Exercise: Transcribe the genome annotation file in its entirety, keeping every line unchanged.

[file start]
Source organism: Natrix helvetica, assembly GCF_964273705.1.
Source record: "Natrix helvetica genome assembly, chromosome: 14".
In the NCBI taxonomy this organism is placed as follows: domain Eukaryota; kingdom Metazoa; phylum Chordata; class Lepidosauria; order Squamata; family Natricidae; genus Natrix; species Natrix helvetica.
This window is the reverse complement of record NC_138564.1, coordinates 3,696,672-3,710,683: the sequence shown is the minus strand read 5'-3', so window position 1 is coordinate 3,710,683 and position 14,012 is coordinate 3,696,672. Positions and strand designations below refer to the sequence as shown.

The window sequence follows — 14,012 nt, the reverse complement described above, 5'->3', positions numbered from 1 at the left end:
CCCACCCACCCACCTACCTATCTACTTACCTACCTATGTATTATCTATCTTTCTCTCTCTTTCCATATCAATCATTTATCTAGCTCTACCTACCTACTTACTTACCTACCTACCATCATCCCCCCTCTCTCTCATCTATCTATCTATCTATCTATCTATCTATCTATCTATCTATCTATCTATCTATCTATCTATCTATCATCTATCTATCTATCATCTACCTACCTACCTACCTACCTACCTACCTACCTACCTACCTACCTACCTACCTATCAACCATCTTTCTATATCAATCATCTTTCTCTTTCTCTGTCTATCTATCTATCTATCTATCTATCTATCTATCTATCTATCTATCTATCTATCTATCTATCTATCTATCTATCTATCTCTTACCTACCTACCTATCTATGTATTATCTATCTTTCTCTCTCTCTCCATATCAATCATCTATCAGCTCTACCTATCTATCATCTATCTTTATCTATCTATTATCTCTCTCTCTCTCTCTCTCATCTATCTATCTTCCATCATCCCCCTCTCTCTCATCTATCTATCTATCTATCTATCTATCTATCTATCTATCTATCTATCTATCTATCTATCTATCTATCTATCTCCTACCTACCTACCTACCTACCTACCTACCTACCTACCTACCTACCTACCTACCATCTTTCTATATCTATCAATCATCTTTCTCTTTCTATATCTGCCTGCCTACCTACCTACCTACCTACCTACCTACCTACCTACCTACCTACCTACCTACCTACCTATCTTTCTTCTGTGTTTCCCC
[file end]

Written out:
Source organism: Natrix helvetica, assembly GCF_964273705.1.
Source record: "Natrix helvetica genome assembly, chromosome: 14".
In the NCBI taxonomy this organism is placed as follows: domain Eukaryota; kingdom Metazoa; phylum Chordata; class Lepidosauria; order Squamata; family Natricidae; genus Natrix; species Natrix helvetica.
This window is the reverse complement of record NC_138564.1, coordinates 3,696,672-3,710,683: the sequence shown is the minus strand read 5'-3', so window position 1 is coordinate 3,710,683 and position 14,012 is coordinate 3,696,672. Positions and strand designations below refer to the sequence as shown.

The window sequence follows — 14,012 nt, the reverse complement described above, 5'->3', positions numbered from 1 at the left end:
CCCACCCACCCACCTACCTATCTACTTACCTACCTATGTATTATCTATCTTTCTCTCTCTTTCCATATCAATCATTTATCTAGCTCTACCTACCTACTTACTTACCTACCTACCATCATCCCCCCTCTCTCTCATCTATCTATCTATCTATCTATCTATCTATCTATCTATCTATCTATCTATCTATCTATCTATCTATCATCTATCTATCTATCATCTACCTACCTACCTACCTACCTACCTACCTACCTACCTACCTACCTACCTACCTATCAACCATCTTTCTATATCAATCATCTTTCTCTTTCTCTGTCTATCTATCTATCTATCTATCTATCTATCTATCTATCTATCTATCTATCTATCTATCTATCTATCTATCTATCTATCTCTTACCTACCTACCTATCTATGTATTATCTATCTTTCTCTCTCTCTCCATATCAATCATCTATCAGCTCTACCTATCTATCATCTATCTTTATCTATCTATTATCTCTCTCTCTCTCTCTCTCATCTATCTATCTTCCATCATCCCCCTCTCTCTCATCTATCTATCTATCTATCTATCTATCTATCTATCTATCTATCTATCTATCTATCTATCTATCTATCTATCTCCTACCTACCTACCTACCTACCTACCTACCTACCTACCTACCTACCTACCTACCATCTTTCTATATCTATCAATCATCTTTCTCTTTCTATATCTGCCTGCCTACCTACCTACCTACCTACCTACCTACCTACCTACCTACCTACCTACCTACCTACCTATCTTTCTTCTGTGTTTCCCC